Banks just can’t catch a break, can they? In December 2015, Honorable Jude Njomo introduced a bill to ostensibly tame obscene profits that banks in Kenya were deemed to be enjoying. Having appealed to the hearts and pockets of his fellow legislators, who had unfettered and exclusive access to their own parliamentary low rate mortgages with a Kshs 20 million limit, free car privilege for the first car and Kshs 7 million low rate loan for the second car, the interest rate-capping bill sailed through and was signed into law in August 2016.
The mischief that the legislators should have sought to cure was the undifferentiated risk pricing that banks were levying on borrowers. A borrower who had a long history of taking loans and repaying them successfully would be charged at the same rate as a new borrower with zero credit history, which was in the range of 19 to 30 per cent depending on the bank.
What Honorable Njomo had no idea was the double whammy that banks were going to get once the International Financial Reporting Standard 9 (IFRS 9) replaces the International Accounting Standard 39 (IAS 39) with effect from January 2018. IFRS 9 aims at helping banks become more rigorous and prudent in the management of their existing stock of loans by setting an even higher standard on the amounts they must set aside as provisions for those loans, what accountants call impairment. While the previous standard IAS 39 required banks to make provisions only if the client started to demonstrate loan repayment stress, in other words reactively, IFRS 9 requires banks to look ahead, anticipate repayment stress and start making the provisions from the first day that the loan is booked.
What does this mean? Say John has a credit limit of Kshs 1 million issued on 1st January 2016. Under the previous standard of IAS 39, if he did not demonstrate any repayment stress then there was no requirement to set aside a provision for his loan. However, at the first sign of stress, say for instance he was retrenched and missed a payment that was due on 30th April 2016, the bank would be required to assume a probability of default of 5% from May 2016 and a provision would have to be made. Under IFRS 9, that probability of default has now been increased to a mandatory 10% in the first year of the loan whether or not the customer has demonstrated repayment stress. It doesn’t end there. There is an assumption that if John has a loan limit of Kshs 1 million but is only currently utilizing half of that, the unutilized portion of that loan is also included in the calculation for impairment. Thus the mandatory provisions for all loans regardless of their performance, as well as the inclusion of unutilized facilities means that the provisioning can go up to three times or more of the amount required before IFRS 9 standard was applied. This therefore applies to customers with credit card facilities or for those business borrowers who have working capital facilities like overdrafts or revolvers that tend to have fluctuating amounts during their lifetime. It gets even better. Even unutilized off balance sheet items like letters of credit and guarantees largely used by business borrowers, which previously did not need to be included in the calculations for provisions will now be required to be incorporated in the total calculations.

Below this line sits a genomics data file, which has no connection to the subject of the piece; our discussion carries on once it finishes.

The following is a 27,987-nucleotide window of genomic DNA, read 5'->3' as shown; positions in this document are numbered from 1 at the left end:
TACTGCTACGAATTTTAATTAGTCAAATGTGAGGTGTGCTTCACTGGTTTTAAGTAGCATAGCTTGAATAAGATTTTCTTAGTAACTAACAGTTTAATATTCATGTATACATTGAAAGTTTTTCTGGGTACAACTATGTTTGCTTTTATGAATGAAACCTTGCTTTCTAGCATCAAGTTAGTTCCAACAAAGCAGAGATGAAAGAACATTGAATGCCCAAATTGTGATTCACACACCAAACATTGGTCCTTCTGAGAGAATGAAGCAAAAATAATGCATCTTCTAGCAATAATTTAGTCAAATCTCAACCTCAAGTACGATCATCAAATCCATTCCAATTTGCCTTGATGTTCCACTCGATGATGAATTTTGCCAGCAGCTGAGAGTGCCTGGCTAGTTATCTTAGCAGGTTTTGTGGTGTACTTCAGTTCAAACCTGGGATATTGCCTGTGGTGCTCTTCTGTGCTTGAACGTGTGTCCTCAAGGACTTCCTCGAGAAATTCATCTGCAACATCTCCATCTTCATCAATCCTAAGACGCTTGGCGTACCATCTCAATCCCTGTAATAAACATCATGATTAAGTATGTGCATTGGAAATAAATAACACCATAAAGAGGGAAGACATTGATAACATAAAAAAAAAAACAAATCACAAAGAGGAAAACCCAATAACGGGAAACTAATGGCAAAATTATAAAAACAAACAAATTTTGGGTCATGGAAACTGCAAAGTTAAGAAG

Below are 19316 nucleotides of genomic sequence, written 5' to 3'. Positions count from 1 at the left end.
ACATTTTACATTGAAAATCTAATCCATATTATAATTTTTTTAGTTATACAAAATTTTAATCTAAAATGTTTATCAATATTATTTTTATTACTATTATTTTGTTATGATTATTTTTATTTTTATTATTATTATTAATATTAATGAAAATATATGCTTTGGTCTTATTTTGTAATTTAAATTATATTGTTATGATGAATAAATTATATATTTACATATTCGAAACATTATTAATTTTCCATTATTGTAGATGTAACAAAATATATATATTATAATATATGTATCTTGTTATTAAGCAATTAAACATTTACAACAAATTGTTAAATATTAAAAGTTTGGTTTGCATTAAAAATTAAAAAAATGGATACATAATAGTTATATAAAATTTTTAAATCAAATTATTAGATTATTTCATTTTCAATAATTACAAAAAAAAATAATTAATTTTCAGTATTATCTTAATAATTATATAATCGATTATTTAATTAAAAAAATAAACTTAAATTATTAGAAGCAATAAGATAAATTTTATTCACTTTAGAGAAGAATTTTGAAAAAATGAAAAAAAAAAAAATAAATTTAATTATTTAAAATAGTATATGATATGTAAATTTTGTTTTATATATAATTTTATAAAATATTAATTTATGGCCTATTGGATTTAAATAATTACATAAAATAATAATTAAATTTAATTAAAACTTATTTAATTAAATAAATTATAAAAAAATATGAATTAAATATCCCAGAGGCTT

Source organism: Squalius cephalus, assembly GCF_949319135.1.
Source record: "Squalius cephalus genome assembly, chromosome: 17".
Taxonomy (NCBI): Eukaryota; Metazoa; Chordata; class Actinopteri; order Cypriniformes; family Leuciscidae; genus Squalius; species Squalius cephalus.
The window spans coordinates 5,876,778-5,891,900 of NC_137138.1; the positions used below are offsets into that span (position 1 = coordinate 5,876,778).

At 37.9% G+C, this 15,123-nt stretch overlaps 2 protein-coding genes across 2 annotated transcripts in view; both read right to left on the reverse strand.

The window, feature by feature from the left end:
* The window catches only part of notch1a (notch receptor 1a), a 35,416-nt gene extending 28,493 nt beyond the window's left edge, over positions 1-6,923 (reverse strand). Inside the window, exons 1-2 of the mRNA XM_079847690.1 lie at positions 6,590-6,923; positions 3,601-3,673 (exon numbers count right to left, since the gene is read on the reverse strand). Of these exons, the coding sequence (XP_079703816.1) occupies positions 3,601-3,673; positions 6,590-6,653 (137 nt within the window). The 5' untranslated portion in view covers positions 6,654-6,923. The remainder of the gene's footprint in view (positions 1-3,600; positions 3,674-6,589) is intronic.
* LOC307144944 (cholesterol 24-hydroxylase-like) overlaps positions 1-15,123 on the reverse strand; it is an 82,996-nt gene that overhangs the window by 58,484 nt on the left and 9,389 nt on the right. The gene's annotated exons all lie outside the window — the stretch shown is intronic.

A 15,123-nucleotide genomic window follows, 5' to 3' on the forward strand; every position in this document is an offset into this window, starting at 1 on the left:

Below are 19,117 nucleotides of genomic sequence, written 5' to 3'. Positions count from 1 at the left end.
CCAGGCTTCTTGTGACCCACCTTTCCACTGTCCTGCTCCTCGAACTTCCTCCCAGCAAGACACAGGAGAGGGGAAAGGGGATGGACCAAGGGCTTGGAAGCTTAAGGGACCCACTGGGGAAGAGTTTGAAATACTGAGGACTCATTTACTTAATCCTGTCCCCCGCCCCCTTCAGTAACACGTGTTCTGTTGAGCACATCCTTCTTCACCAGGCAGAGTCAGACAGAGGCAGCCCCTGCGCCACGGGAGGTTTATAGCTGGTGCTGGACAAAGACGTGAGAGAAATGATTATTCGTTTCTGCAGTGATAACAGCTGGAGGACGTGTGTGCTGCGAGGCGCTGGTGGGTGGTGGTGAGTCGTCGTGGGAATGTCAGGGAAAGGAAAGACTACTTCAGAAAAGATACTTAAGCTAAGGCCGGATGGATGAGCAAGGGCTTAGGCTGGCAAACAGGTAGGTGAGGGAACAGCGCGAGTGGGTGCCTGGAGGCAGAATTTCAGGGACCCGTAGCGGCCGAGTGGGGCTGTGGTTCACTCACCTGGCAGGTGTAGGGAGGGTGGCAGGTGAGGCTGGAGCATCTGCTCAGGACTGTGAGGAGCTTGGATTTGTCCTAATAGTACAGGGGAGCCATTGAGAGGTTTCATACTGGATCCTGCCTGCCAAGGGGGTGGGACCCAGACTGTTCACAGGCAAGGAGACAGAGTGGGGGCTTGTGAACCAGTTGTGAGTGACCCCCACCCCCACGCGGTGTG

Simply put, banks will have to set aside income to create a bigger buffer for the loan stocks they have on their balance sheet, whether that committed loan is fully drawn or not. Setting aside that income can only be mitigated either through pricing, reducing availability of undrawn limits or both. Whatever the case, the current interest cap at 14% ensures that the pricing option is simply unavailable on most existing facilities. The danger that now lies on the horizon come January 2018 is that even overdraft and trade facilities that were previously being enjoyed by the privileged few business borrowers that survived the Njomo chop, will now either be removed or renegotiated as to be available on application rather than on available on standby as is currently the case.Trade is the oil that drives the economic engine of a country. When the instruments that enable that trade such as overdrafts, letters of credit and guarantees are imperiled, we can no longer make banks the whipping boys of our warped sense of social injustice.